Current Topic 1

In January, we saw major developments impacting housing and transportation in Winston-Salem.  

Cloverdale Apartments:     These historic apartments were built after World War II to house returning G.I.s and their new families, and over the decades became a beloved part of our community.  They’ve served generations of new residents, whether they were starting out in our city, in transition later in life, or looking for an affordable place to live that was also convenient to work, shopping, and transit.  If you have been receiving my updates for a while, you’ll recall that five years ago the owners of Cloverdale sought a rezoning which would have torn down both Cloverdale Apartments and its sister complex Ardmore Terrace, to be replaced by a new mixed-use development.  That was blocked, followed by an extended negotiation effort over options that could preserve part of the apartments’ architectural heritage and affordability.  After years of back-and-forth, unfortunately the owner group decided that it would simply demolish the apartments and replace them with market-rate apartments under the current zoning.  Under current market conditions for this area, that means leasing rates that are well beyond the means of current residents.  In keeping with that intent, last year they stopped renewing annual leases or admitting new tenants to the Cloverdale side.  The Ardmore Terrace side is still being actively leased with no announced changeover dates.  All remaining Cloverdale residents received notice in early January that they have until March to move.

The city has no legal authority to prevent these evictions or delay the process longer.  Because of that, I’ve focused efforts this month on helping tenants who are attempting to relocate on limited notice.  We held a drop-in information session for tenants, and provided contacts and information packets on other apartment complexes as well as other sources of help in relocating.  My Community Assistance Liaison, Vernetta DeVane, is continuing to respond to tenant inquiries and connect them with sources of assistance.  If you know of affordable rental opportunities in the Ardmore area or have other offers of assistance, please let Vernetta know at

The sudden and (at the time) unexpected prospect of losing all these apartments was in 2015 what first alerted me to the spread of a housing affordability crisis in Winston-Salem beyond the immediate downtown area.  It has helped to elevate the urgent need to promote the creation of more workforce affordable housing in and around our center-city neighborhoods like Ardmore, if we are to remain a city open to all. 

Salem Parkway (formerly Business 40) re-opening:     The new Salem Parkway (formerly Business 40) will be opened to through traffic this weekend!  That is nearly six months ahead of the announced schedule.  There are still several months of work to be completed along the newly reopened road, including opening the two new pedestrian-only bridges, but that work will not involve any anticipated daytime closures.  You can read the official NC Dept. of Transportation news release here:  For ongoing information regarding the project, sign up for alerts at its webpage here:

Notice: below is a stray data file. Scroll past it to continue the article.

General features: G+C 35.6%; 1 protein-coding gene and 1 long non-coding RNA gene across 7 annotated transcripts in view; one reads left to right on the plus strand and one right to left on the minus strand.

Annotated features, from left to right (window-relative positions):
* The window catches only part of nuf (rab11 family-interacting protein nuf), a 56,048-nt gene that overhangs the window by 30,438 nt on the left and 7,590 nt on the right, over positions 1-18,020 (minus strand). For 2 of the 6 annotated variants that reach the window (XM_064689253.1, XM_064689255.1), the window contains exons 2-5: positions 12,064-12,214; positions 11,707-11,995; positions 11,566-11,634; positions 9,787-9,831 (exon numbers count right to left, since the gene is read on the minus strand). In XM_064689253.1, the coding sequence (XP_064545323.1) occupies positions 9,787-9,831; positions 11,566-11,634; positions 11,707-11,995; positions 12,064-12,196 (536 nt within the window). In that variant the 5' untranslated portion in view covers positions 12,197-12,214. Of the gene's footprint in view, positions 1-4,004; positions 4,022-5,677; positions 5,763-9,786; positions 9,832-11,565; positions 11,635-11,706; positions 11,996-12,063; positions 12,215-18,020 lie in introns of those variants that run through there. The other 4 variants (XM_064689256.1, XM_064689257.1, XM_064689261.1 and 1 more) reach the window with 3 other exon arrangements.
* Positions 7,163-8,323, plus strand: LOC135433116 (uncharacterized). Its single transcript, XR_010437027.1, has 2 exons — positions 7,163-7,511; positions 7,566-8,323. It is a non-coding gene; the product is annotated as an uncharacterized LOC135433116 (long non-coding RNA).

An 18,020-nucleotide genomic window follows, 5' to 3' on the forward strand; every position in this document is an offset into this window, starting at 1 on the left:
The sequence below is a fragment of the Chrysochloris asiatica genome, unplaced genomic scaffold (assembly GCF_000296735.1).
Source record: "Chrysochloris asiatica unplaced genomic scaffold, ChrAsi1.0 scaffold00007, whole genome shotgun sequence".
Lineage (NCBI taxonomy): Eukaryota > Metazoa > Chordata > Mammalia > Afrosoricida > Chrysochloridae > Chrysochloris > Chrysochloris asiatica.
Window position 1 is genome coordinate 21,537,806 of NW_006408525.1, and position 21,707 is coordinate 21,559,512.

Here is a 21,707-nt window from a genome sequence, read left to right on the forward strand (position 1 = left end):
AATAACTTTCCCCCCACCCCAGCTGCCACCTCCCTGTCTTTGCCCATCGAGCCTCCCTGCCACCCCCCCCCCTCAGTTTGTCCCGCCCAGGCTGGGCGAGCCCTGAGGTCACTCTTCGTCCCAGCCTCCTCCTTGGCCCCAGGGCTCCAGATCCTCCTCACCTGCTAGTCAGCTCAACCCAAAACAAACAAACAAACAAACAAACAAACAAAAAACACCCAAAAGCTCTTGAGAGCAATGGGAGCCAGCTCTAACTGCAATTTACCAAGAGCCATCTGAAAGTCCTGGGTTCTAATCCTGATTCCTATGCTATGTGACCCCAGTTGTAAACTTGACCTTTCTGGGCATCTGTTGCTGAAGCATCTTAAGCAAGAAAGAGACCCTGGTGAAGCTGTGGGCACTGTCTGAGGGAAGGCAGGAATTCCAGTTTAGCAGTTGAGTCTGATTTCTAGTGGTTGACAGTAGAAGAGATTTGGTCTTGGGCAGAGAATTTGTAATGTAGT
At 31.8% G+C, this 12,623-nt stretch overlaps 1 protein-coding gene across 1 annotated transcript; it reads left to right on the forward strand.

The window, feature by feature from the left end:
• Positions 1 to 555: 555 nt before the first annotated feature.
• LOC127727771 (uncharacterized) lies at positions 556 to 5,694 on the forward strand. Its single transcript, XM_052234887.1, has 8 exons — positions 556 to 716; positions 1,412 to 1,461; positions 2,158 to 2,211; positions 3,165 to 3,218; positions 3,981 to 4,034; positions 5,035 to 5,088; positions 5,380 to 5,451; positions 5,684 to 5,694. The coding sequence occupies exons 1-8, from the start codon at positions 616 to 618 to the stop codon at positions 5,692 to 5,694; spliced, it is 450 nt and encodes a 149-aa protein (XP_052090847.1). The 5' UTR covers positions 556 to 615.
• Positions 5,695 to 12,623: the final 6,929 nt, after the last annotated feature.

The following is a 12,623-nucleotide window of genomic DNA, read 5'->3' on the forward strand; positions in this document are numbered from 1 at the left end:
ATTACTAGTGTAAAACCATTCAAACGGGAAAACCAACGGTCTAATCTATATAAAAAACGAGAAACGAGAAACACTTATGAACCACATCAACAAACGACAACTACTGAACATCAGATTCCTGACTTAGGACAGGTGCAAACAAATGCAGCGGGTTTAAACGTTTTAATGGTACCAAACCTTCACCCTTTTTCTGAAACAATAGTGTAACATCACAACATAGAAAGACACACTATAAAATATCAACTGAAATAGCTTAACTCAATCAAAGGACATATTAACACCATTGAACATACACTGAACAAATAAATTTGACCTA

Pedestrian safety update:     At my encouragement, the city council agreed last year to make a new push for pedestrian safety citywide.  Among other steps, we authorized up to $2 million of bond funding for pedestrian safety projects, focusing on safer crossings at high-risk intersections.  The first list of priority projects has been adopted and work on several is waiting only on warmer weather.  I’m pleased to report that one example of a pedestrian safety project which had to be submitted to the state Dept. of Transportation for approval has just been completed.  That was the restriping of Jonestown Road where it passes over I-40 to allow for safer bike/pedestrian crossing.  It’s remarkable how many different hurdles a seemingly modest change on the roads can take to win approval—that one had been in the works for over a year.  As the weather turns to construction season this spring, I hope to have many more examples of progress to report.

Piedmont Regional Greenway and other bike/ped projects:      I’ve made a top priority for my city council time this year of pushing through the completion of as many bike/ped projects as possible from among the ones I’ve promised to support.  I’ll include in these updates regular reports on project status as there is progress to report.  For January, I’m pleased to note that easement acquisition for the Piedmont Regional Greenway first section has been authorized and funded.  That’s the section of greenway which will start at Salem Lake Park (Linville Road side) and run east to East Forsyth High School.  Cyclists in particular should love this connection when it’s completed.  I hope to be able to report significant progress soon on other projects.

Primary election for next Southwest Ward council member:    Please remember that voting to select your next Southwest Ward council member will begin soon.  Two candidates have filed, both of whom are running in the Democratic primary.  Early one-stop voting begins February 13, and primary voting will conclude on election day March 3.  Any resident of the Southwest Ward who is registered as a Democrat or unaffiliated voter, or who registers as such before the end of the primary early voting period, will be eligible to vote in this contest.  More details on early voting in Forsyth County can be found here: 
The two candidates who filed for election to represent the Southwest Ward are Scott Andree Bowen and Kevin Mundy.  I encourage Southwest Ward voters to review both candidates prior to making a voting decision. 

Mr. Bowen’s website is

Mr. Mundy’s website is

That’s my report for January.  You are welcome to contact me at  Thanks!